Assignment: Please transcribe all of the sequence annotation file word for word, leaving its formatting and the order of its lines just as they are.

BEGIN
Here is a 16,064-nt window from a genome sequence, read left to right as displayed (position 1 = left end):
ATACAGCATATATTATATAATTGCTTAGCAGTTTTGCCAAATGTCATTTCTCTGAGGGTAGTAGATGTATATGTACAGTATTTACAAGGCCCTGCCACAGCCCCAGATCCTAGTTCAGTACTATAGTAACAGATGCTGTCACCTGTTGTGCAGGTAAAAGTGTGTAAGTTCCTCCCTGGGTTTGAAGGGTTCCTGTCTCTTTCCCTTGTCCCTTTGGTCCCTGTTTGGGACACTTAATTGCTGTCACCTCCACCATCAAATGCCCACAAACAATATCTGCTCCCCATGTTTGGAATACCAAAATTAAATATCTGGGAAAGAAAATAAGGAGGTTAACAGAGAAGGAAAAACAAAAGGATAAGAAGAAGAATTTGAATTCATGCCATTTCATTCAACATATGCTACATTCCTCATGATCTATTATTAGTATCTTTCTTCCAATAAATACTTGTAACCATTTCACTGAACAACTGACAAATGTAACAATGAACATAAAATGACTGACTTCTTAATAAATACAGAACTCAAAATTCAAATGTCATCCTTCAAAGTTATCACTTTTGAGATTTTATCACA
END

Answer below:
Here is a 16,064-nt window from a genome sequence, read left to right as displayed (position 1 = left end):
ATACAGCATATATTATATAATTGCTTAGCAGTTTTGCCAAATGTCATTTCTCTGAGGGTAGTAGATGTATATGTACAGTATTTACAAGGCCCTGCCACAGCCCCAGATCCTAGTTCAGTACTATAGTAACAGATGCTGTCACCTGTTGTGCAGGTAAAAGTGTGTAAGTTCCTCCCTGGGTTTGAAGGGTTCCTGTCTCTTTCCCTTGTCCCTTTGGTCCCTGTTTGGGACACTTAATTGCTGTCACCTCCACCATCAAATGCCCACAAACAATATCTGCTCCCCATGTTTGGAATACCAAAATTAAATATCTGGGAAAGAAAATAAGGAGGTTAACAGAGAAGGAAAAACAAAAGGATAAGAAGAAGAATTTGAATTCATGCCATTTCATTCAACATATGCTACATTCCTCATGATCTATTATTAGTATCTTTCTTCCAATAAATACTTGTAACCATTTCACTGAACAACTGACAAATGTAACAATGAACATAAAATGACTGACTTCTTAATAAATACAGAACTCAAAATTCAAATGTCATCCTTCAAAGTTATCACTTTTGAGATTTTATCACA